There are various size tubes on the frame I have an some I have not found a way other than CNC Milled Parts that they sell for motorbikes and whatever. They however are not cost effective for someone who picks the trash as I did for my frame, its a JC Penny Foremost from maybe 60's to 70's Era.

    Also do not forget that steel cable and turnbuckle for holding the engine from the top of the cylinder, from one of the cylinder head bolts or what you can find. I just would keep it to just that one, the engine platform should be bolted as that is necessary for rigidity.

    I got a Mig Welder so I would weld the platform, but for my bike to be modular and go back from one use to the other OHV Legal off road, trail riding, I thought of these clamps.

    Look and search the web and the forum to see what could be used to do without welding and the use of clamps that don't require a large cost or your owning and operating a mill and lathe.
     
  15. KCvale

    KCvale Active Member

    Joined:
    Feb 28, 2010
    Messages:
    3,835
    Likes Received:
    5
    It's not so much the frame itself, I mean it's steel, very thin steel but steel non the less.
    The thing is most everything attached to it is junk, especially the back coaster brake.

    Your rear hub has not self destructed yet?
    Lucky indeed.
     
  16. xseler

    xseler Active Member

    Joined:
    Apr 14, 2013
    Messages:
    2,618
    Likes Received:
    19

    The rear hub grenaded over 2 or 3 years ago. It probably helped that I rarely used the coaster brake. I've got Weinman wheels with Shimano CB E110 internals now. The frame is the only thing left of the original bike.
     
    #36 xseler, Jul 21, 2017 at 2:29 PM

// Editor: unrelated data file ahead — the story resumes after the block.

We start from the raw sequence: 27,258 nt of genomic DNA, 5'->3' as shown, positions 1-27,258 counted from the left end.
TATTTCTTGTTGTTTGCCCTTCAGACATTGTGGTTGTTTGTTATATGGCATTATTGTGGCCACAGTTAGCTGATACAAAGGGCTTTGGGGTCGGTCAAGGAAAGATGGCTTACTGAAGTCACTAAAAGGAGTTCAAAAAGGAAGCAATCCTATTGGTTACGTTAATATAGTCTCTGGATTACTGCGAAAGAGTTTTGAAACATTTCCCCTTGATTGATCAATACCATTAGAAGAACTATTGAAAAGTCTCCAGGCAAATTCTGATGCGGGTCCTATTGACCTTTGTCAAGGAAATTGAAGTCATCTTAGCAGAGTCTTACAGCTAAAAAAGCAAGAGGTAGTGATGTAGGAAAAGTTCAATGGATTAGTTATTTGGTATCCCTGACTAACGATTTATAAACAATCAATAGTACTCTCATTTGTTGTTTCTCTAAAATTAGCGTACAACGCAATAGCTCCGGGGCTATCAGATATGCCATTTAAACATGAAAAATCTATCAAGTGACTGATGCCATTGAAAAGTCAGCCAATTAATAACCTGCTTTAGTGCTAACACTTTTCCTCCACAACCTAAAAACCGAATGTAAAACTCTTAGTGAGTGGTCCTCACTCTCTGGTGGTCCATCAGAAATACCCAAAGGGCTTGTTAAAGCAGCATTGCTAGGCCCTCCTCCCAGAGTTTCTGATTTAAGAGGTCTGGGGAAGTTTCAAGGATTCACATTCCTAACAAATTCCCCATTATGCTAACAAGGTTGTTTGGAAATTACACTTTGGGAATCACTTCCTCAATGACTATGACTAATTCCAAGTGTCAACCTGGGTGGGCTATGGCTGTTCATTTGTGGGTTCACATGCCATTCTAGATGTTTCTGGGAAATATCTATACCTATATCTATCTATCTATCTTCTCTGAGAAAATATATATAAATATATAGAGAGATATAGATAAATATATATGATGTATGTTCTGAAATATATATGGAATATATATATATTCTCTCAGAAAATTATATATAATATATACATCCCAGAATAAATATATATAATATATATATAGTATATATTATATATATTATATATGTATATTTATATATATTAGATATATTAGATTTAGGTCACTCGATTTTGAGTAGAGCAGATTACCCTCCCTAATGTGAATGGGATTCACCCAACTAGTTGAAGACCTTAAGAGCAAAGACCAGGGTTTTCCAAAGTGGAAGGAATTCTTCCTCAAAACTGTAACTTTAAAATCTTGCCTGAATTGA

Last edited: Jul 22, 2017 at 12:26 AM
  17. KCvale

    KCvale Active Member

    Joined:
    Feb 28, 2010
    Messages:
    3,835
    Likes Received:
    5
    My point exactly.
    Spending another ~$100 on the bike to start with really pays off in the long run, actually, for the Cranbrook, usually the short run.
     
  18. xseler

    xseler Active Member

    Joined:
    Apr 14, 2013
    Messages:
    2,618
    Likes Received:
    19
    I imagine that this hobby is very similar to most hobbies.......many people have the best intentions of following through with their projects, but most don't. A Cranbrook gets them in the door fairly inexpensively and isn't a financial disaster when they lose interest or can't complete the build. I would bet that 1/2 of the engine kits see less than 50 miles in their entire life. Maybe 20% are never even started. There's not a 'long run' for most of these builds.

    If I had known that I'd still be enjoying this 5 years down the road, I may have looked for something more substantial at the start. However, probably like most folks, I just used what I already had.

    This has been the most enjoyable and least expensive hobby that I've ever had!
     
  19. tnjeff

    tnjeff New Member

    Joined:
    Jul 10, 2017
    Messages:
    15
    Likes Received:
    1
    Another good idea. I had thought about making the angle iron mounts run laterally instead
    of longintudinally (one front and one rear, instead of left and right) and using a u clamp bolted to the angle iron. Doesn't seem like that would be rigid enough. Be cheap to find out though.

    Agree. I hope to build my own wheels and to be able to spend the bucks for front and rear discs, or front drum and rear disc. Overkill?


    Yeah, I need something to tinker with and a problem to solve. Can't say I'm good at it, but I do enjoy it! Probably won't get much done this weekend with family obligations and all.
     
  20. curtisfox

    curtisfox Active Member

    Joined:
    Dec 29, 2008
    Messages:
    3,805
    Likes Received:
    7
    There is also motorcycle clamp, that work good for clamping a lot of stuff even motors, all different sizes............Curt
     

Share This Page